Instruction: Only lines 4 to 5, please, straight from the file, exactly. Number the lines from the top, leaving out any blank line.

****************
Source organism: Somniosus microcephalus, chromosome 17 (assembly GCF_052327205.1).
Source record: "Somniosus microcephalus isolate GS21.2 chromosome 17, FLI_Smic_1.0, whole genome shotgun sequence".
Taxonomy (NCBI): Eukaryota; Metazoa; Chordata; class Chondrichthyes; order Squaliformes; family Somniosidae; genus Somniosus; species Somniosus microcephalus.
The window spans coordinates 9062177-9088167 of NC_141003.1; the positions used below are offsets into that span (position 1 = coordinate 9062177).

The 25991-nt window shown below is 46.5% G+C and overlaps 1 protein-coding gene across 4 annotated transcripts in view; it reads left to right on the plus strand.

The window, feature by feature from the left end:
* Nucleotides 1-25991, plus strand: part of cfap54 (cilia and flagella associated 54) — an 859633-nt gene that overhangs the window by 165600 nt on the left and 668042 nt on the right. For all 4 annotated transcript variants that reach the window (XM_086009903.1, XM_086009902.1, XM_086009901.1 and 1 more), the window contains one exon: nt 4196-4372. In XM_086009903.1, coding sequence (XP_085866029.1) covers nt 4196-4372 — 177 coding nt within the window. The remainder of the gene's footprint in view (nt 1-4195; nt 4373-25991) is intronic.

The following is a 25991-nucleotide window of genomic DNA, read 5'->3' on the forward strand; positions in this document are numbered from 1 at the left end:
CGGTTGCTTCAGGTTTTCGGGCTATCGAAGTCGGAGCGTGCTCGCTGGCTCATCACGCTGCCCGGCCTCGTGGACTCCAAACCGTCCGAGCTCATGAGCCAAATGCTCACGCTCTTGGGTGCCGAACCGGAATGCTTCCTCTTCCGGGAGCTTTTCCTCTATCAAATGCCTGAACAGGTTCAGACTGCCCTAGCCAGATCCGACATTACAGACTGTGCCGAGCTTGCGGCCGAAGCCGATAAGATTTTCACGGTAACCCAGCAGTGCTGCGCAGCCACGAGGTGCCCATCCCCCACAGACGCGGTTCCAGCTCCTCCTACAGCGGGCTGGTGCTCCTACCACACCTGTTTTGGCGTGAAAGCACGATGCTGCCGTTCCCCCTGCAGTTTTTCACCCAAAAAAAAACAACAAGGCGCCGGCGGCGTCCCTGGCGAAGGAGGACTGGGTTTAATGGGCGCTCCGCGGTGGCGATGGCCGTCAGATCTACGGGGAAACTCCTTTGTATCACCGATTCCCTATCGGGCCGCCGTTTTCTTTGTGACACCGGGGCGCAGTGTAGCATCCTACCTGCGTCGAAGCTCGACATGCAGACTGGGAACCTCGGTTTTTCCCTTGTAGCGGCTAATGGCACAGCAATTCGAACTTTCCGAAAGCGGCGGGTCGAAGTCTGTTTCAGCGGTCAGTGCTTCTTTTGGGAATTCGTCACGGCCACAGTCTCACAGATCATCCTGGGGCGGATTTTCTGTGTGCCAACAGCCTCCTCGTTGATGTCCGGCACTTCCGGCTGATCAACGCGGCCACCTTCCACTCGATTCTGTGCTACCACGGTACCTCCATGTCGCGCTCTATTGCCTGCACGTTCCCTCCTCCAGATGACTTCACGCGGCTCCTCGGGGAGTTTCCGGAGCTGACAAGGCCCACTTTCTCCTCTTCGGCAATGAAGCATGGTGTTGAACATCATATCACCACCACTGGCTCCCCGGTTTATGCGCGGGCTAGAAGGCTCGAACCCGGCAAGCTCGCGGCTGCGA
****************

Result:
The window spans coordinates 9062177-9088167 of NC_141003.1; the positions used below are offsets into that span (position 1 = coordinate 9062177).

The 25991-nt window shown below is 46.5% G+C and overlaps 1 protein-coding gene across 4 annotated transcripts in view; it reads left to right on the plus strand.